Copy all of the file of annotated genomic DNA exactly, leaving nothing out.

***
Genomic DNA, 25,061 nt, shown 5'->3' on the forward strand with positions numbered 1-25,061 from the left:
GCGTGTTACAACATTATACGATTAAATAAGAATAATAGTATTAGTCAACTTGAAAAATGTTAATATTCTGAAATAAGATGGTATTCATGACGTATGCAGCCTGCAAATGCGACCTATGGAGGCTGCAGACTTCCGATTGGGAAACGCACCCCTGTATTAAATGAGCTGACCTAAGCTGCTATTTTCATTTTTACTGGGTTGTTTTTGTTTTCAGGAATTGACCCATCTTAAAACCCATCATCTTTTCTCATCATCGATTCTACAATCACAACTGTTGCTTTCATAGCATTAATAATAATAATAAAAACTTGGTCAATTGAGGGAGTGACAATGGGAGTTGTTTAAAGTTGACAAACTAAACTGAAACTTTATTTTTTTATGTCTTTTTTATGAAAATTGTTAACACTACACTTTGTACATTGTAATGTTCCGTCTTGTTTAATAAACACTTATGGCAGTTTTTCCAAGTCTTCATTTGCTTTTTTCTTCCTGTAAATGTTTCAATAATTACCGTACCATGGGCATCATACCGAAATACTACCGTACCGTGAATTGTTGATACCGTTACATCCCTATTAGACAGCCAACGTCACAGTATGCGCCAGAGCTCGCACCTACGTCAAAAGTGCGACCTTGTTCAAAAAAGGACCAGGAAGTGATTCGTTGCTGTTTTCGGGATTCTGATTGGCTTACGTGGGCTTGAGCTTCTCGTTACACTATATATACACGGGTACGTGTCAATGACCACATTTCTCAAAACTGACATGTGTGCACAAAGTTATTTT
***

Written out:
Genomic DNA, 25,061 nt, shown 5'->3' on the forward strand with positions numbered 1-25,061 from the left:
GCGTGTTACAACATTATACGATTAAATAAGAATAATAGTATTAGTCAACTTGAAAAATGTTAATATTCTGAAATAAGATGGTATTCATGACGTATGCAGCCTGCAAATGCGACCTATGGAGGCTGCAGACTTCCGATTGGGAAACGCACCCCTGTATTAAATGAGCTGACCTAAGCTGCTATTTTCATTTTTACTGGGTTGTTTTTGTTTTCAGGAATTGACCCATCTTAAAACCCATCATCTTTTCTCATCATCGATTCTACAATCACAACTGTTGCTTTCATAGCATTAATAATAATAATAAAAACTTGGTCAATTGAGGGAGTGACAATGGGAGTTGTTTAAAGTTGACAAACTAAACTGAAACTTTATTTTTTTATGTCTTTTTTATGAAAATTGTTAACACTACACTTTGTACATTGTAATGTTCCGTCTTGTTTAATAAACACTTATGGCAGTTTTTCCAAGTCTTCATTTGCTTTTTTCTTCCTGTAAATGTTTCAATAATTACCGTACCATGGGCATCATACCGAAATACTACCGTACCGTGAATTGTTGATACCGTTACATCCCTATTAGACAGCCAACGTCACAGTATGCGCCAGAGCTCGCACCTACGTCAAAAGTGCGACCTTGTTCAAAAAAGGACCAGGAAGTGATTCGTTGCTGTTTTCGGGATTCTGATTGGCTTACGTGGGCTTGAGCTTCTCGTTACACTATATATACACGGGTACGTGTCAATGACCACATTTCTCAAAACTGACATGTGTGCACAAAGTTATTTT